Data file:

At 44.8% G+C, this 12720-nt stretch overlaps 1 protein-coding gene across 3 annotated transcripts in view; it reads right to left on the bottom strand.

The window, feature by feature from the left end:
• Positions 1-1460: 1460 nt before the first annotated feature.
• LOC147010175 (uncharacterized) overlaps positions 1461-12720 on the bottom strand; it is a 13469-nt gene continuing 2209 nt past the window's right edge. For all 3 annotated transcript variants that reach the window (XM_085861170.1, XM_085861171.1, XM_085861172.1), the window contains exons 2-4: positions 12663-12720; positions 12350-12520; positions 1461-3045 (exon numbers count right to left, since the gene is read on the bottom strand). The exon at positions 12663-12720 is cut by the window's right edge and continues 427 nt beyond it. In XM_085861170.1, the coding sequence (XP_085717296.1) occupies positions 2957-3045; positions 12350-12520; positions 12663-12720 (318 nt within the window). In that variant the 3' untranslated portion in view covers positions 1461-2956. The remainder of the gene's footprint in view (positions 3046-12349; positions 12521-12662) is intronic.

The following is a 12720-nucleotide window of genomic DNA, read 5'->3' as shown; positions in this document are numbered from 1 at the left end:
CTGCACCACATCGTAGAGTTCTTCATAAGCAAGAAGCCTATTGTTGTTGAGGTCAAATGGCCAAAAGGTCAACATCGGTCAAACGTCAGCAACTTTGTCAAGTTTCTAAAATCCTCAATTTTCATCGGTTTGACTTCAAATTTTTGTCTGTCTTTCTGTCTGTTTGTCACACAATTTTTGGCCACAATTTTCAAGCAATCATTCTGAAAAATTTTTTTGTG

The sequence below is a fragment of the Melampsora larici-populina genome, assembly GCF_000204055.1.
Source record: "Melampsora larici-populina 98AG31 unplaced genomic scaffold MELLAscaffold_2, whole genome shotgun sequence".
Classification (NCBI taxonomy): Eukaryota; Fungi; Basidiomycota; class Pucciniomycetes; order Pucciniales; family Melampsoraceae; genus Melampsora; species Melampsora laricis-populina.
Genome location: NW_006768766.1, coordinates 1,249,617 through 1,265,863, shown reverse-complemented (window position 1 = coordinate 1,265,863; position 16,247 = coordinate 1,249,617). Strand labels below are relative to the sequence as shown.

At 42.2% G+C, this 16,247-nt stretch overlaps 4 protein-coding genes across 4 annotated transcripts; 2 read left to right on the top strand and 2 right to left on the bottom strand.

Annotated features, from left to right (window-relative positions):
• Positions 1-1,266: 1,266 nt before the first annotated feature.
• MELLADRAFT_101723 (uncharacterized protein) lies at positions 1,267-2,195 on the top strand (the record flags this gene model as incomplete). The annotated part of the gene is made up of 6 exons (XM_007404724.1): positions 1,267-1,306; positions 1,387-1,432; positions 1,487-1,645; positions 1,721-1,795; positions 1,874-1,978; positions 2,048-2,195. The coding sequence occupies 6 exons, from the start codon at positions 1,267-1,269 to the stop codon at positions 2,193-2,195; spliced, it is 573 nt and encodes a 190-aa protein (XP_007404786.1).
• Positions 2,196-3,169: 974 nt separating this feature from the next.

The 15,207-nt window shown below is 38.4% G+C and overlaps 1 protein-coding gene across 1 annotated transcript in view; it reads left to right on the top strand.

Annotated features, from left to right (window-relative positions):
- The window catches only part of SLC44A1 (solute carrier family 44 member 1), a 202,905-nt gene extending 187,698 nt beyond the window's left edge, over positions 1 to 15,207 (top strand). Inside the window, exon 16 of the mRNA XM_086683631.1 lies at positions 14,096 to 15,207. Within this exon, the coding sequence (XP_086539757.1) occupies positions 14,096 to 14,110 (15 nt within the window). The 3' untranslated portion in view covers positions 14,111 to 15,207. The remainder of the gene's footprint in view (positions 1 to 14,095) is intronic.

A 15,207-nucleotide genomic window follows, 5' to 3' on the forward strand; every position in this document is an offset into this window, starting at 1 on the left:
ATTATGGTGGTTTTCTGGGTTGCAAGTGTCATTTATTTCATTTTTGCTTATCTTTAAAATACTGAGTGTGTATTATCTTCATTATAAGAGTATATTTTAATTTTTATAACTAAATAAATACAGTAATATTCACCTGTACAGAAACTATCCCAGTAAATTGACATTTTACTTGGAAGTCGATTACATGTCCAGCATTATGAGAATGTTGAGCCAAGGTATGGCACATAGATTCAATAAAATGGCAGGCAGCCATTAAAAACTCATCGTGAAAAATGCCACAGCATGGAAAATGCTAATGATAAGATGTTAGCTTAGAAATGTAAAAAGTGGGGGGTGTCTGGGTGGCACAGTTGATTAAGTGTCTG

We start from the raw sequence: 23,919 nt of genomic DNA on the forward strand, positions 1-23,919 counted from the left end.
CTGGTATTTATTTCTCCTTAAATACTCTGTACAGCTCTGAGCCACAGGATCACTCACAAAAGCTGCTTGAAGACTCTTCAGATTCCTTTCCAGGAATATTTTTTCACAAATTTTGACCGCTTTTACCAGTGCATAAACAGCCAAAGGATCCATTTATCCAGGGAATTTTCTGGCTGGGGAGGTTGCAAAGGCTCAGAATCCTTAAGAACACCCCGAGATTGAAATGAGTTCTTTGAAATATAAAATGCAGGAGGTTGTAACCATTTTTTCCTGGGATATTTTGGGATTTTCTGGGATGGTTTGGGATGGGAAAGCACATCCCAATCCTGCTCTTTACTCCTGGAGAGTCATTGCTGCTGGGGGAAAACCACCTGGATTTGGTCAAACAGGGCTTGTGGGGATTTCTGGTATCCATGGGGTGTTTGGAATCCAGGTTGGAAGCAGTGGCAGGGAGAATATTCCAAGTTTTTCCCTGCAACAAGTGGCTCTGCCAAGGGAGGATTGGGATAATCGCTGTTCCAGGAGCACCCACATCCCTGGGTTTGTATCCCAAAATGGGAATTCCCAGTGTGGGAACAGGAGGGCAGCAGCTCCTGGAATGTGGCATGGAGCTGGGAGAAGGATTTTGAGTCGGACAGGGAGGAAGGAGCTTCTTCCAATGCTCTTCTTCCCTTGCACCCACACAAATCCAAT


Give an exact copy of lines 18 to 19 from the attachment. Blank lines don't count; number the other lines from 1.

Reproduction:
- The window catches only part of SLC44A1 (solute carrier family 44 member 1), a 202,905-nt gene extending 187,698 nt beyond the window's left edge, over positions 1 to 15,207 (top strand). Inside the window, exon 16 of the mRNA XM_086683631.1 lies at positions 14,096 to 15,207. Within this exon, the coding sequence (XP_086539757.1) occupies positions 14,096 to 14,110 (15 nt within the window). The 3' untranslated portion in view covers positions 14,111 to 15,207. The remainder of the gene's footprint in view (positions 1 to 14,095) is intronic.

A 15,207-nucleotide genomic window follows, 5' to 3' on the forward strand; every position in this document is an offset into this window, starting at 1 on the left: